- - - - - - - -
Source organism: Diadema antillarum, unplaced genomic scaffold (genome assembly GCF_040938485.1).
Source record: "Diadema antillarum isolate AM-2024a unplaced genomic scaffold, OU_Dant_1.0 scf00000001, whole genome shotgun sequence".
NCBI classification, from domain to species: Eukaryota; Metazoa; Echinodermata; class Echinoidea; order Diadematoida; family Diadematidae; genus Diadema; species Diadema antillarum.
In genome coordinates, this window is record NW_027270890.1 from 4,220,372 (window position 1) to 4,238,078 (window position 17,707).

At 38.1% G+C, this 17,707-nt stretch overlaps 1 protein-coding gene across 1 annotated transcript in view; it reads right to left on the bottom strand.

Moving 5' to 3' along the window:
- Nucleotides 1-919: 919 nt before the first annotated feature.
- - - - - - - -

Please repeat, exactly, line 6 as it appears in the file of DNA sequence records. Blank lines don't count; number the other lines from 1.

Moving 5' to 3' along the window: